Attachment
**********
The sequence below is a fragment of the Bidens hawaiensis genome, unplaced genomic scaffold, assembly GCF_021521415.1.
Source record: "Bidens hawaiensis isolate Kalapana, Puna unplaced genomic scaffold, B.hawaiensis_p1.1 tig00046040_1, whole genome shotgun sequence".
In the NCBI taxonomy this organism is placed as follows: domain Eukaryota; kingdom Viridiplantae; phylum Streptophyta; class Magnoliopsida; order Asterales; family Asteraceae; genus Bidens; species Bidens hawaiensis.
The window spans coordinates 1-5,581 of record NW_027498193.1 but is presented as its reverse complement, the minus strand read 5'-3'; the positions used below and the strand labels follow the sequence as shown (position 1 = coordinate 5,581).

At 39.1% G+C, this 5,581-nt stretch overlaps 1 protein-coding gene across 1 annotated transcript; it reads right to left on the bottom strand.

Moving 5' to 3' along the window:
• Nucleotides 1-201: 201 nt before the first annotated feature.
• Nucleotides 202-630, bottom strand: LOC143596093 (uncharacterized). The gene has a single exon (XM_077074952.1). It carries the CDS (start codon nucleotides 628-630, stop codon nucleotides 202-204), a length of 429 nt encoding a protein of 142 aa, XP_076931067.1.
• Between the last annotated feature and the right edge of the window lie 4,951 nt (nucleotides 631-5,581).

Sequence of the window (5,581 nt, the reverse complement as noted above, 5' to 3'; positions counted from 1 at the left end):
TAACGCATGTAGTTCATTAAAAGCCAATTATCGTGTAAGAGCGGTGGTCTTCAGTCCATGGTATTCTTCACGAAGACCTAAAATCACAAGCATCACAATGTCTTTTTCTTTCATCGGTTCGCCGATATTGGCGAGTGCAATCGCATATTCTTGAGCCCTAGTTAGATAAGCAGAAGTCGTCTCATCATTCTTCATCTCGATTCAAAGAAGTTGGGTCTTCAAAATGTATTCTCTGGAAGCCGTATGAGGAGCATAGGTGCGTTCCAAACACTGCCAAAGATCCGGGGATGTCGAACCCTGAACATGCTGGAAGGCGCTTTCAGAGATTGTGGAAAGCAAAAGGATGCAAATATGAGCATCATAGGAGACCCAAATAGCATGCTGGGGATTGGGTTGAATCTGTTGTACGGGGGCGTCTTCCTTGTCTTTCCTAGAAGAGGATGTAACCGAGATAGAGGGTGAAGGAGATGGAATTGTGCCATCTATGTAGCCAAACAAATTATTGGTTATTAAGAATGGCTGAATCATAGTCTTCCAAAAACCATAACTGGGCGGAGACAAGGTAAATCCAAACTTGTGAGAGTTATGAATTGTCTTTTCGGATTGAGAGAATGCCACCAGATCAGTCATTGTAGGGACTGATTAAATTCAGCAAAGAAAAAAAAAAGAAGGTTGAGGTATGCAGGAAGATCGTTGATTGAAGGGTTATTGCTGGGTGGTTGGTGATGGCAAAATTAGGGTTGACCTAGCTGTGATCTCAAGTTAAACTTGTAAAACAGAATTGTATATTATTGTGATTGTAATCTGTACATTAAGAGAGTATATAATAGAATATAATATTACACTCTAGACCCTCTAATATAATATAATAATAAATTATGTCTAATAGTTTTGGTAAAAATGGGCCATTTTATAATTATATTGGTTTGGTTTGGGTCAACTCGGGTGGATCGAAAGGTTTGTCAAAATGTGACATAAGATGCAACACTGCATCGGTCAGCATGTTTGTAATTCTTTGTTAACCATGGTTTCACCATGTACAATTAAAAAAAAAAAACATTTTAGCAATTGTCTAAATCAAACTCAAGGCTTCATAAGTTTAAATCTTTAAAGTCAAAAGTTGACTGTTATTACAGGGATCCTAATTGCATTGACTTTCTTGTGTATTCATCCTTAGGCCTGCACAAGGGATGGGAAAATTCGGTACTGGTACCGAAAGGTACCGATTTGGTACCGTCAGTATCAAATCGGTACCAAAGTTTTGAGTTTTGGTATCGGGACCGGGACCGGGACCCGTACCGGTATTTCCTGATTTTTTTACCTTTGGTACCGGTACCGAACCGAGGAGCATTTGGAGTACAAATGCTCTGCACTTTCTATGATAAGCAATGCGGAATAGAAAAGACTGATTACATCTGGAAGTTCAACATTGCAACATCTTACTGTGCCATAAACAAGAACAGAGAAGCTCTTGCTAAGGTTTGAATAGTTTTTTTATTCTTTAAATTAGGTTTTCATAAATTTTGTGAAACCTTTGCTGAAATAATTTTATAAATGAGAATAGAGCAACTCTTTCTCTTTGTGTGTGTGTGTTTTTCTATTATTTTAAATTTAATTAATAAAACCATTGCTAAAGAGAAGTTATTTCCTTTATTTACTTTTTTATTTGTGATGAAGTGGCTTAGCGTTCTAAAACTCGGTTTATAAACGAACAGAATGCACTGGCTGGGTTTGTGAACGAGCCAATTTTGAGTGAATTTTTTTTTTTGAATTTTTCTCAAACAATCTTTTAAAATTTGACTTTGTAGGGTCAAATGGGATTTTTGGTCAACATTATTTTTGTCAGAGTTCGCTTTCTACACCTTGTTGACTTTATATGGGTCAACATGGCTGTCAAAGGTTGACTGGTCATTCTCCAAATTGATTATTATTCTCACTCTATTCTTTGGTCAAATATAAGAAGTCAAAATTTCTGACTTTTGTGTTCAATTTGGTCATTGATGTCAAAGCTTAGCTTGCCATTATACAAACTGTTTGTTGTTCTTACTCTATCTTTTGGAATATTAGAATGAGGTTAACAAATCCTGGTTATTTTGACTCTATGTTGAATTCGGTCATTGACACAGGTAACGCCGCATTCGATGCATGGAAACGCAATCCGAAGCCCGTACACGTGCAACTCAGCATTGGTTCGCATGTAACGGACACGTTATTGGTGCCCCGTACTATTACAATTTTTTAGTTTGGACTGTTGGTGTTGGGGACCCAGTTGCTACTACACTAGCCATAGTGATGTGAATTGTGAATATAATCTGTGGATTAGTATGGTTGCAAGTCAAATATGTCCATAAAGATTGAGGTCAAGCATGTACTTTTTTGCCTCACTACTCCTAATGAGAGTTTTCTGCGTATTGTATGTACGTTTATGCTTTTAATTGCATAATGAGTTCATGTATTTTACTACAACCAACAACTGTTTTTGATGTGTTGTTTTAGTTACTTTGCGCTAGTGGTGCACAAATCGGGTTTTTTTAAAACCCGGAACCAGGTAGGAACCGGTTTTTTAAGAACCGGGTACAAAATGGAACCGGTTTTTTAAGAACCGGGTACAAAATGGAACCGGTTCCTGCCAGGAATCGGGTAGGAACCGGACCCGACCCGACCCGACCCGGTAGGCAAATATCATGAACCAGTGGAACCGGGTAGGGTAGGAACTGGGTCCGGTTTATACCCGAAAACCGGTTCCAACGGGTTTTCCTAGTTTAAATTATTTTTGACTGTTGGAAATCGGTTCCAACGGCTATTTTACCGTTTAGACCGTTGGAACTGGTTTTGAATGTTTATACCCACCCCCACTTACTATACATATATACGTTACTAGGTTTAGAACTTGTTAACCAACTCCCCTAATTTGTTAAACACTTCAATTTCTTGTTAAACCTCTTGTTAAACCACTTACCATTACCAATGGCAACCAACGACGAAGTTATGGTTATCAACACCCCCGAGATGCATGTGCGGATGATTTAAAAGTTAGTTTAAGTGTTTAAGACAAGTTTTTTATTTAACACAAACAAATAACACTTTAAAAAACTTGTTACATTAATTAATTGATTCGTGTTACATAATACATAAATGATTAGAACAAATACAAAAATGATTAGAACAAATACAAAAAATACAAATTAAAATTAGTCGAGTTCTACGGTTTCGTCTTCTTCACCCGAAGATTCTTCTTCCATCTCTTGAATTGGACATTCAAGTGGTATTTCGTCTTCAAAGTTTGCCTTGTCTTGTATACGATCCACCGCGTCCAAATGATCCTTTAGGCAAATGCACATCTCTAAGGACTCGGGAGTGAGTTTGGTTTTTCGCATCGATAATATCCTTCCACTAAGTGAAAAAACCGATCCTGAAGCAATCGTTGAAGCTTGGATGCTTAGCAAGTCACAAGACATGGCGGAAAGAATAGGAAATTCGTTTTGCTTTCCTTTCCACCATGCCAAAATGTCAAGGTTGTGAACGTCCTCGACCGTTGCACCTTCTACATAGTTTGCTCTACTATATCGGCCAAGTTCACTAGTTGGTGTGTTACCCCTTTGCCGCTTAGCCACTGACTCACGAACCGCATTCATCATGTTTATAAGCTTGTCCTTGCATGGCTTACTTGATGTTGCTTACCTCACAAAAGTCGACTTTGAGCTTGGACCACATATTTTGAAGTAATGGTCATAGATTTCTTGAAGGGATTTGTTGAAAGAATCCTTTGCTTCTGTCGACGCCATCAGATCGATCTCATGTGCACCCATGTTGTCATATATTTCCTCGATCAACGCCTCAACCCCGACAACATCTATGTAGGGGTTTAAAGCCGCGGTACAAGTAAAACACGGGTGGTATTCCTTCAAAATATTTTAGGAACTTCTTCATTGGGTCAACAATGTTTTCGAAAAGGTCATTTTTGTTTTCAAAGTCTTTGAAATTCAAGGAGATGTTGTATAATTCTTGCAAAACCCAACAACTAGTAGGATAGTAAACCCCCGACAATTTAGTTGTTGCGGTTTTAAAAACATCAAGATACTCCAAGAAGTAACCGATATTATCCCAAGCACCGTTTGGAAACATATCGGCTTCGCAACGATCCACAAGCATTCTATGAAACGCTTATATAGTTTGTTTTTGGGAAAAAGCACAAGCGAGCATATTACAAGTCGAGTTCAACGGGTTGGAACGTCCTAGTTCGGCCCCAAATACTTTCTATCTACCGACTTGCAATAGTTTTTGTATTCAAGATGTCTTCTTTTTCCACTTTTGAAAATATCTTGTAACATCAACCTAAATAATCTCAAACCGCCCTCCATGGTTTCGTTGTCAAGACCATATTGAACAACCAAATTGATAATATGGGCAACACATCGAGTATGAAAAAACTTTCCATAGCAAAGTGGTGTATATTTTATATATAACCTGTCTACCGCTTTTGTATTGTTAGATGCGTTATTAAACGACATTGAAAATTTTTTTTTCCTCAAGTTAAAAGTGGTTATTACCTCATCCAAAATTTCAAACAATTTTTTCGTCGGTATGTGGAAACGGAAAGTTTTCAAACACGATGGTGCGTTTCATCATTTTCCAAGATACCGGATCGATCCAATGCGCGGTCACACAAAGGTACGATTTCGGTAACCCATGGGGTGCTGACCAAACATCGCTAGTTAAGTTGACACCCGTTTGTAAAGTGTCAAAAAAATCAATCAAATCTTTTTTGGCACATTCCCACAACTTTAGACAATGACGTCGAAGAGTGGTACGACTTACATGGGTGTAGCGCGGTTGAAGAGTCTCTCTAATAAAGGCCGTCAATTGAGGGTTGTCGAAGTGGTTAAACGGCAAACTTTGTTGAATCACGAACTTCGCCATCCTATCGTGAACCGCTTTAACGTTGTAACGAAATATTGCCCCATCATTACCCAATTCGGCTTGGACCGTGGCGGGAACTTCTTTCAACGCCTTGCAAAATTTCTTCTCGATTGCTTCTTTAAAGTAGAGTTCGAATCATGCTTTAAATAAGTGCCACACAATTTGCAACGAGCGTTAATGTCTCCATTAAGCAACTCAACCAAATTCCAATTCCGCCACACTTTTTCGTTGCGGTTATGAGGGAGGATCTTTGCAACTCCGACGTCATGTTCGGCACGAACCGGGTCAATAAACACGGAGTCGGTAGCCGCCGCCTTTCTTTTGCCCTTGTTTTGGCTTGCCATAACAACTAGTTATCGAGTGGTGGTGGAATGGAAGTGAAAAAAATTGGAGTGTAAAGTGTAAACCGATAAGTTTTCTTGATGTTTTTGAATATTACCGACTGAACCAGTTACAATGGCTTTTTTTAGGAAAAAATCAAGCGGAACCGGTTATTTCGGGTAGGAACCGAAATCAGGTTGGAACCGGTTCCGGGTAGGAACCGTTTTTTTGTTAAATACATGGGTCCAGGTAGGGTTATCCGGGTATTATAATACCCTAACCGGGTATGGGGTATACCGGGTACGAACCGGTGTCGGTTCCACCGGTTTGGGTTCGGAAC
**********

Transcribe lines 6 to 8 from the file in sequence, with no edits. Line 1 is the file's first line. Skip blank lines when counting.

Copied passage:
Moving 5' to 3' along the window:
• Nucleotides 1-201: 201 nt before the first annotated feature.
• Nucleotides 202-630, bottom strand: LOC143596093 (uncharacterized). The gene has a single exon (XM_077074952.1). It carries the CDS (start codon nucleotides 628-630, stop codon nucleotides 202-204), a length of 429 nt encoding a protein of 142 aa, XP_076931067.1.